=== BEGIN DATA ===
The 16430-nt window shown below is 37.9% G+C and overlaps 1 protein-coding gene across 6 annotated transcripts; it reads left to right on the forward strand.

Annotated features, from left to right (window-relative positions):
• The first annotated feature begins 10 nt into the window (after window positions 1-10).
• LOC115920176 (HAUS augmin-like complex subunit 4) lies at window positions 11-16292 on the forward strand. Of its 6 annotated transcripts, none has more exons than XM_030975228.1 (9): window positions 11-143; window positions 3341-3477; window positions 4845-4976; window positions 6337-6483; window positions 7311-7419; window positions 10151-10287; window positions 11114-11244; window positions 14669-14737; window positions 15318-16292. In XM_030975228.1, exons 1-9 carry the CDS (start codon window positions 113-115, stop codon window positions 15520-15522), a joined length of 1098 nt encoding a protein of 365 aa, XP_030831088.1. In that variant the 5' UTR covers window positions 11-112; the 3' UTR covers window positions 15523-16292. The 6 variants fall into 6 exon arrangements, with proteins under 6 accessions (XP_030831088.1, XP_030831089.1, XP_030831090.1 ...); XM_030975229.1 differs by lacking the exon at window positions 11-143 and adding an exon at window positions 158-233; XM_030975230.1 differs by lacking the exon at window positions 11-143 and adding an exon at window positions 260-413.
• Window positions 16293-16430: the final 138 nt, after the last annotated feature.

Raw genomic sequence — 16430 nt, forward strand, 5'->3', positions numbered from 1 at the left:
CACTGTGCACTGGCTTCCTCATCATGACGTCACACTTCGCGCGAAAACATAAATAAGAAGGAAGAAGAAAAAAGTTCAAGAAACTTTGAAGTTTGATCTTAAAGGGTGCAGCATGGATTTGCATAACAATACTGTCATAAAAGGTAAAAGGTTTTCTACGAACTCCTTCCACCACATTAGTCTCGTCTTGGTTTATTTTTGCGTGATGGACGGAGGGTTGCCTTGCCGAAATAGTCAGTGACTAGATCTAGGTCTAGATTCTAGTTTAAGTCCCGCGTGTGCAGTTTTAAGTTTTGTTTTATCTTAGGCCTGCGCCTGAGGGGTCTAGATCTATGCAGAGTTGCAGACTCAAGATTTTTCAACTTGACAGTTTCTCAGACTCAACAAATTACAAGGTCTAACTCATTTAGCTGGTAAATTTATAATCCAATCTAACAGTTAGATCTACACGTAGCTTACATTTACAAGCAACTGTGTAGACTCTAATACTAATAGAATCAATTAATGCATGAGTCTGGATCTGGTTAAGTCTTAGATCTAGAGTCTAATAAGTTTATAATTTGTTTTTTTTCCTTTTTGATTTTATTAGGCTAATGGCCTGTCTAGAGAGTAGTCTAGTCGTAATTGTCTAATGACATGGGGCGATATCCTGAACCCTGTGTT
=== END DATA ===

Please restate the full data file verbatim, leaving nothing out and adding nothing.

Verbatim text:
The 16430-nt window shown below is 37.9% G+C and overlaps 1 protein-coding gene across 6 annotated transcripts; it reads left to right on the forward strand.

Annotated features, from left to right (window-relative positions):
• The first annotated feature begins 10 nt into the window (after window positions 1-10).
• LOC115920176 (HAUS augmin-like complex subunit 4) lies at window positions 11-16292 on the forward strand. Of its 6 annotated transcripts, none has more exons than XM_030975228.1 (9): window positions 11-143; window positions 3341-3477; window positions 4845-4976; window positions 6337-6483; window positions 7311-7419; window positions 10151-10287; window positions 11114-11244; window positions 14669-14737; window positions 15318-16292. In XM_030975228.1, exons 1-9 carry the CDS (start codon window positions 113-115, stop codon window positions 15520-15522), a joined length of 1098 nt encoding a protein of 365 aa, XP_030831088.1. In that variant the 5' UTR covers window positions 11-112; the 3' UTR covers window positions 15523-16292. The 6 variants fall into 6 exon arrangements, with proteins under 6 accessions (XP_030831088.1, XP_030831089.1, XP_030831090.1 ...); XM_030975229.1 differs by lacking the exon at window positions 11-143 and adding an exon at window positions 158-233; XM_030975230.1 differs by lacking the exon at window positions 11-143 and adding an exon at window positions 260-413.
• Window positions 16293-16430: the final 138 nt, after the last annotated feature.

Raw genomic sequence — 16430 nt, forward strand, 5'->3', positions numbered from 1 at the left:
CACTGTGCACTGGCTTCCTCATCATGACGTCACACTTCGCGCGAAAACATAAATAAGAAGGAAGAAGAAAAAAGTTCAAGAAACTTTGAAGTTTGATCTTAAAGGGTGCAGCATGGATTTGCATAACAATACTGTCATAAAAGGTAAAAGGTTTTCTACGAACTCCTTCCACCACATTAGTCTCGTCTTGGTTTATTTTTGCGTGATGGACGGAGGGTTGCCTTGCCGAAATAGTCAGTGACTAGATCTAGGTCTAGATTCTAGTTTAAGTCCCGCGTGTGCAGTTTTAAGTTTTGTTTTATCTTAGGCCTGCGCCTGAGGGGTCTAGATCTATGCAGAGTTGCAGACTCAAGATTTTTCAACTTGACAGTTTCTCAGACTCAACAAATTACAAGGTCTAACTCATTTAGCTGGTAAATTTATAATCCAATCTAACAGTTAGATCTACACGTAGCTTACATTTACAAGCAACTGTGTAGACTCTAATACTAATAGAATCAATTAATGCATGAGTCTGGATCTGGTTAAGTCTTAGATCTAGAGTCTAATAAGTTTATAATTTGTTTTTTTTCCTTTTTGATTTTATTAGGCTAATGGCCTGTCTAGAGAGTAGTCTAGTCGTAATTGTCTAATGACATGGGGCGATATCCTGAACCCTGTGTT